19 February 2015

A Real Fake: Purity

“No one is more dangerous than he who imagines himself pure in heart: for his purity, by definition, is unassailable.”
― James Baldwin, Nobody Knows My Name

If there's a God I can't imagine why God gave us, wholly imperfect human beings as we are, the ability to imagine purity. When we're faced with contradiction and failure, notions of purity and perfection are like a built-in torture mechanism with which we can oppress both ourselves and others: I'm not good enough, this thing I made isn't good enough, you didn't measure up, you've let us down, you're a loser. Conversely, when we think we ourselves are pure, we become self righteous and arrogant: I'm on the right side of this thing, my country is exceptional, my logic is irrefutable, I know what God wants, you're a sinner, you're a moron, you're unclean, you deserve to die.

Fundamentalism, whether religious or secular, is a quest for purity. Fundamentalists regard the world as impure and corrupt, and according to author Richard Antoun (Understanding Fundamentalism), there are three basic strategies that Fundamentalists employ in order to deal with this perceived corruption in the world: migration (eg. the Pilgrims coming to America), separation (Christian colleges such as Bob Jones University), or militant struggle (Al-Qaida). Large organizations like ISIS as well as small groups of terrorists like the Charlie Hebdo shooters have chosen the third option.

Tenth color pass: linework on back half-wall.

Meanwhile, I'm dealing with purity issues of my own regarding this print. If you think about it, I'm trying to make a 'pure' image of Mohammed. But now part of me doesn't want to make the robe green as it appears in the original. I like it white, but the rules I set up at the beginning of this project include making a close reproduction of a 16th century Persian miniature, and I don't think I can wiggle out of that without messing up the purity of my premise. Muhammed is wearing a green robe in the miniature painting I reference, and he is shown wearing a green robe in most historic depictions. The green color is said to be associated with Islam, for which I found a myriad explanations. If you're truly interested, here's an article I referenced about color in Islam. According to this article, it would not be out of place for me to use white for Muhammed's robe, as white signifies purity and harmony. There's that purity thing again.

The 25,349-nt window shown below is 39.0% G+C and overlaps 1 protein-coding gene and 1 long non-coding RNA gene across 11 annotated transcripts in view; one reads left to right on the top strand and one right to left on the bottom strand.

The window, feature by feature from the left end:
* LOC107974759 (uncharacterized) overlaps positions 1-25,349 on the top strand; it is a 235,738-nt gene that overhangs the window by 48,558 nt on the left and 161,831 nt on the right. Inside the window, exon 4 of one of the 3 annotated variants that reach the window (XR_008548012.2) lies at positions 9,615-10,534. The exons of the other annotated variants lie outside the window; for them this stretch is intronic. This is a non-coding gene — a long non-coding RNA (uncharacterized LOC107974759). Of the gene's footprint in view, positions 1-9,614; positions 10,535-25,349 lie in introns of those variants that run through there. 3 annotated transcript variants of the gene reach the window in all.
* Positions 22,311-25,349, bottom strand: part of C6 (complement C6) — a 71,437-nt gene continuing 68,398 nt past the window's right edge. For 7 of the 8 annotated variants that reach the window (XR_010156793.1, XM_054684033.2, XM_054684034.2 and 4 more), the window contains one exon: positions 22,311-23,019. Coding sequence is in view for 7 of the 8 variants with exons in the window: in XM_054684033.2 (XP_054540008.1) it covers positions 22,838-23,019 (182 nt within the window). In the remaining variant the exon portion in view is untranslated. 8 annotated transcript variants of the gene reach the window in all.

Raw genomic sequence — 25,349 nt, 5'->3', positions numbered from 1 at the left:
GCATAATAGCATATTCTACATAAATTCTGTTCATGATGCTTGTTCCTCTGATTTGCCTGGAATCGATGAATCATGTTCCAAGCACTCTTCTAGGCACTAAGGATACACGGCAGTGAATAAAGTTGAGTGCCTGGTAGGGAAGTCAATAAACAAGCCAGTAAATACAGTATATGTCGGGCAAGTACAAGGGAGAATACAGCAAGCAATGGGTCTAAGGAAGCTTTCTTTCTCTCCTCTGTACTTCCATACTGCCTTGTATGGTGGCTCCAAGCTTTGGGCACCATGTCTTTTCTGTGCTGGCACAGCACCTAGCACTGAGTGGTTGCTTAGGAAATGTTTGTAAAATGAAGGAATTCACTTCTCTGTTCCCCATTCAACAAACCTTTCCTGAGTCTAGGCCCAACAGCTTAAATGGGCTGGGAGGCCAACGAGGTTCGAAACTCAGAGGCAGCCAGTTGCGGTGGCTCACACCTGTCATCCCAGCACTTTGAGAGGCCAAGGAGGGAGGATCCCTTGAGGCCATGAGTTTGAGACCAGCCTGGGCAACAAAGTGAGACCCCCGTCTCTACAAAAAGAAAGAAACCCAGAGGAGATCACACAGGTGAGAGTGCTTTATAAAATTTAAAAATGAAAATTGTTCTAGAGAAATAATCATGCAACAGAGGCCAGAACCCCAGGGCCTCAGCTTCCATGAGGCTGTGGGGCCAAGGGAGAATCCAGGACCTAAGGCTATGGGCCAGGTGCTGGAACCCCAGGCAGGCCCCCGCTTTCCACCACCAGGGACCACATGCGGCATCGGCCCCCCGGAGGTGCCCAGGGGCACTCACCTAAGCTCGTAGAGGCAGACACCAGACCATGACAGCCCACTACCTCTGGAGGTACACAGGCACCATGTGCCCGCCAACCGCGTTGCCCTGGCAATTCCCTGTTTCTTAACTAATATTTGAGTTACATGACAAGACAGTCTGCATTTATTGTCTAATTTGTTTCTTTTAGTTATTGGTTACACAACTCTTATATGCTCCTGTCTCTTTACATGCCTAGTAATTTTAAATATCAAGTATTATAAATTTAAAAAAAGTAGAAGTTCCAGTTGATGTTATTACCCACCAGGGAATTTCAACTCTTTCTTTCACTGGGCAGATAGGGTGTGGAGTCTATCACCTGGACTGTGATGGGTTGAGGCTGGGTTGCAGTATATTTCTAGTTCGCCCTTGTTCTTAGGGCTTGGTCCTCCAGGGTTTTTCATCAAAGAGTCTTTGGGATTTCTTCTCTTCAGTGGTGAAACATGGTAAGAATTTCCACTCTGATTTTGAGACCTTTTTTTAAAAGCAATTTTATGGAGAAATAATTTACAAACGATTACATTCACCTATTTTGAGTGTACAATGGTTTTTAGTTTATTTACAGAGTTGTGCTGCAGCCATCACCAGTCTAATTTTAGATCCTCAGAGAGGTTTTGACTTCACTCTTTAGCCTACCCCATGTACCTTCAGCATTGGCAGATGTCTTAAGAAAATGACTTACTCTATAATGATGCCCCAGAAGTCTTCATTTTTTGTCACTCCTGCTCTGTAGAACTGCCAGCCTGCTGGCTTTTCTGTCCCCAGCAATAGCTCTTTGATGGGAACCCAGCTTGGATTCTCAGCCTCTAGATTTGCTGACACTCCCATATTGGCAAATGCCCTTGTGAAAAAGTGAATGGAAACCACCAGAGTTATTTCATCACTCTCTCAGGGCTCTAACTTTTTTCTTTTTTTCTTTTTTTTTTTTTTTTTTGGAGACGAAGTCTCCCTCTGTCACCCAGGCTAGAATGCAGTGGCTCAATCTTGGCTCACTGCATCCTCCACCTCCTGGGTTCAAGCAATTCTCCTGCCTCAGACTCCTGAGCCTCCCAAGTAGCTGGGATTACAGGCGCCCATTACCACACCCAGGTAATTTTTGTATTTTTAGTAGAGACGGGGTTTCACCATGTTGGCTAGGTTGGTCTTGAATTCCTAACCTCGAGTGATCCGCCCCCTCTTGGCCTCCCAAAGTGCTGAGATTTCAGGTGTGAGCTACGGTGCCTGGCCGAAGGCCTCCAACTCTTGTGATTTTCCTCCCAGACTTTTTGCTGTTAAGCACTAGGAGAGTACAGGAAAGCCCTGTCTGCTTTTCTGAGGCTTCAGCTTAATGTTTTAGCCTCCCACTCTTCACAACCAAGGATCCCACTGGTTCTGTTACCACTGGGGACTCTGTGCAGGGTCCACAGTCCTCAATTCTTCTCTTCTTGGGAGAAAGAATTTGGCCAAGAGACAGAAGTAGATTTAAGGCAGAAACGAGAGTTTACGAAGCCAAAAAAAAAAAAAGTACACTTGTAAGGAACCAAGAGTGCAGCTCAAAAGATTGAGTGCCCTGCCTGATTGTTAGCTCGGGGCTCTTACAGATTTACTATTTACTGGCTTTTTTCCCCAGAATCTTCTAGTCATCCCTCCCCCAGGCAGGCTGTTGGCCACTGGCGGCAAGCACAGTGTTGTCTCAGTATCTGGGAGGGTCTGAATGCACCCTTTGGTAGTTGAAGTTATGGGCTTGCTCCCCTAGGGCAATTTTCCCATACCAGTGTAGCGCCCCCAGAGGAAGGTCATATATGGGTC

Eleventh pass: red lines in flaming halo.

Since I can't decide what color to make the robe, I think I'll print the keyblock next and see how I like it.


Victoria said...

This way the figure is pure idea. Interesting! Thanks for sharing your thoughts; we all learn from you.

Annie B said...

Yeah, I'm really stuck here for a bit.

Anita Thomhave Simonsen said...

it looks as far as you are now very beautiful....and I can imagine it will be very much that...beautiful....
But it is so interesting to follow your way of working, your thoughts about it and about purity...and all other issues according to this print...

Annie B said...

Thanks Anita!